Written by Jack Collins
Brian and I have the opportunity to go to a lot of car shows and gatherings here in the Orlando area and we get to see a lot of hot rods, muscle cars, customs, race cars, and motorcycles, as well as British cars and MG’s. There are usually several very impressive restorations at these events. The owners and builders have put a lot of time and attention into their cars and you have to admire the effort, love, and attention that they’ve put into them.
Occasionally, there’s a car that sticks out of the crowd. Sometimes it’s because of the exceptional workmanship, sometimes it’s a radical powertrain, sometimes it’s just different. At the last British car driving event we attended in Mt Dora, Florida, we came across just such a remarkable car.
I had first spotted this car two weeks prior at a driving event sponsored by the All British Car Club of Central Florida. I was very interested in talking to the owners more, but time ran short and I didn’t get a chance to closely check out the car. I was very happy to see it again at an Orlando MG Club gathering in Mount Dora.
The car, a 1949 MG TC owned by Glen and Jill Moore, immediately grabs your attention with its race inspired handmade cycle wings. As you get closer you begin to see all the other little details that sets this car apart. This is not a restoration or a survivor – it’s more like a period perfect MG hot rod. The number of wonderful modifications are astounding in their detail and execution. It looks like something an MG enthusiast might have built in the late-50’s using parts at hand to build a high-performance TC. The execution of the details is immaculate and well thought out. Everything added or changed is completely purposeful, with form following function, and most of it made by hand just for this car. Nothing on this car is there simply to add “bling”.
The hand-formed, one-piece, alloy bonnet is held down with handmade leather straps. The bonnet is equipped with clever aluminum guides that protect it from the buckles. The radiator shell sports a stainless mesh grill.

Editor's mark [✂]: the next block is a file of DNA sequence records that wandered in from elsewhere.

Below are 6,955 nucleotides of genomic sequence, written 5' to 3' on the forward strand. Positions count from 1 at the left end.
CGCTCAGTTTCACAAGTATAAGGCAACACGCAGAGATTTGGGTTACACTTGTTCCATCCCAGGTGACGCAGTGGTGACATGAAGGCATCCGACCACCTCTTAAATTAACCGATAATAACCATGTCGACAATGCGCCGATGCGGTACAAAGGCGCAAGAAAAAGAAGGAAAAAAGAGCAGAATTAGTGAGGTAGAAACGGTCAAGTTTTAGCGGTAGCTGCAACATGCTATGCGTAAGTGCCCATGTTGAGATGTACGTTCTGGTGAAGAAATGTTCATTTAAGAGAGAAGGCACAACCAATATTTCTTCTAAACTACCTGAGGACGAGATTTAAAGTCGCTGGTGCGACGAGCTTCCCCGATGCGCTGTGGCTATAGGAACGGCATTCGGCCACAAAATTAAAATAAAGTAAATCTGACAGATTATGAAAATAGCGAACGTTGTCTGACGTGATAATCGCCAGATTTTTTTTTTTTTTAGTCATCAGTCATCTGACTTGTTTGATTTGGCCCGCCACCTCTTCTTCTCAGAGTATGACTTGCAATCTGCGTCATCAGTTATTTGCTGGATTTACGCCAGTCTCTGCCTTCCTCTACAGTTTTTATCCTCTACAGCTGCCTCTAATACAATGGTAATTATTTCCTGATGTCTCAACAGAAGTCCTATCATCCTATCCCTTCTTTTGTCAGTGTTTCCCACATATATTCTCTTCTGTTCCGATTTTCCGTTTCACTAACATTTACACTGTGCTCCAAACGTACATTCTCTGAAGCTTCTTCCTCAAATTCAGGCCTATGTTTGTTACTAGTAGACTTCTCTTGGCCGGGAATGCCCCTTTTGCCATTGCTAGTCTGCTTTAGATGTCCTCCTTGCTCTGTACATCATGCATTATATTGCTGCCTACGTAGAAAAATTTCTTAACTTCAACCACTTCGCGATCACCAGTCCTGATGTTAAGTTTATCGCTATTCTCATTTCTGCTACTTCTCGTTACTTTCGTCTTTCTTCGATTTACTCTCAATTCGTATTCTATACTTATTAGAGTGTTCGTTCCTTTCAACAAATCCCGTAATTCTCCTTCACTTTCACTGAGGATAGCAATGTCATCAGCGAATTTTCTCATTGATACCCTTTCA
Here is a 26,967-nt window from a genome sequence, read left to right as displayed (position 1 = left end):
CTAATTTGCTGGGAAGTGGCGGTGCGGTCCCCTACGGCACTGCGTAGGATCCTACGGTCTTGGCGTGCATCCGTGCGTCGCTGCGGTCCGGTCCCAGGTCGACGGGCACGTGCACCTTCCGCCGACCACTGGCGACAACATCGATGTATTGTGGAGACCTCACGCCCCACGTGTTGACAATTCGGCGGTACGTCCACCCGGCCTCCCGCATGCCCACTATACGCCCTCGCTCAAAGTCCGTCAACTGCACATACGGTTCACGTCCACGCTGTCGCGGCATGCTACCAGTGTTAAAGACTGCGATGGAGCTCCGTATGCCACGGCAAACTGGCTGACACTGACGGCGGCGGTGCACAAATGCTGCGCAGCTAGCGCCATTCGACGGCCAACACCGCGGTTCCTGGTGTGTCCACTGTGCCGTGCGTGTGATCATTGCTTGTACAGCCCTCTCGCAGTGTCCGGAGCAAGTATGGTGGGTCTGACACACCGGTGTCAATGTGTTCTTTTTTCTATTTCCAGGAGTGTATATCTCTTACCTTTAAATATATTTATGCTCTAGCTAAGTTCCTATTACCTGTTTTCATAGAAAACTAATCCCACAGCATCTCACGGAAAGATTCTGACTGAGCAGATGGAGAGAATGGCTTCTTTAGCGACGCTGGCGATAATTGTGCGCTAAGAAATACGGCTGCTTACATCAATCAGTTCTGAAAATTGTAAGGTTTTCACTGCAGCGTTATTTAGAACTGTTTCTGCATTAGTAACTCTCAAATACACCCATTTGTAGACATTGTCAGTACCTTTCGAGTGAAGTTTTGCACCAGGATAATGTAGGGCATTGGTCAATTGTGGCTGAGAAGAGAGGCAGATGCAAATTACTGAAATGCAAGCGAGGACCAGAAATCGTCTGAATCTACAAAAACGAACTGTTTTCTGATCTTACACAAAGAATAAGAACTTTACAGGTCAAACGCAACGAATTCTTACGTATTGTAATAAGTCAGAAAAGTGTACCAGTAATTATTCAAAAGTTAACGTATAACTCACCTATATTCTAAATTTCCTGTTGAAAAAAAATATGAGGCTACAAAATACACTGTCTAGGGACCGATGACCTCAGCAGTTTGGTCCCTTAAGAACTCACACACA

The maroon MG power plant is the first thing you notice under the bonnet. But the carbs are on the left side, a sure giveaway that this is not an XPAG. My first thought was “MGA engine”, but the details are not quite right and the engine tag is not a familiar MG series number. Sure enough, this is not from an MGA, but a B-series 1500 from a Wolseley with 3-mains, but no tach drive. Several other details set it apart from an MGA engine. The TC transmission is attached via a bespoke adapter and sends power to a Morris rear axle.
The original MGTC Bishop Cam steering box was replaced with a more precise steering VW unit. If you look closely, you’ll spot the aluminum lowering blocks on the TC front axle that give it just the right stance. A discreetly hidden modern electric pump passes fuel thru the original SU pump. There’s a very crafty throttle linkage that crosses the firewall to the carbs on the left side and looks as though it is a factory original piece.
A pair of nicely finished vintage style, custom bucket seats occupy the interior. The rear wings have small one-of-a-kind Lucas taillamps that aren’t original to any other TC. The Brooklands windscreens are a great touch that add to the racing look. The fuel tank has an ingenious gauge and the polished finish looks great against the two-tone maroon and red paint scheme. There are literally dozens more details that are well thought out and constructed.
The thing I love most about this car, though, is the honest patina that it wears. The radiator shell has some dings. The paint has some orange peel, chips, and scratches. The badge bar is getting a little rust. You simply cannot create this look; it must be earned. This clean little car has earned all those marks thru experience and that’s what gives it a unique beauty. It’s loved, driven, well used, and well kept.
Unlike a glossy, factory perfect MG TC restoration that you might be afraid to use, this car beckons you to fire it up and drive it as hard as you dare. I’m certain that’s what the builder had in mind and it shows in every detail. We absolutely love this car just the way it is.
Glen and Jill, thanks for sharing your marvelous, exceptional MG TC!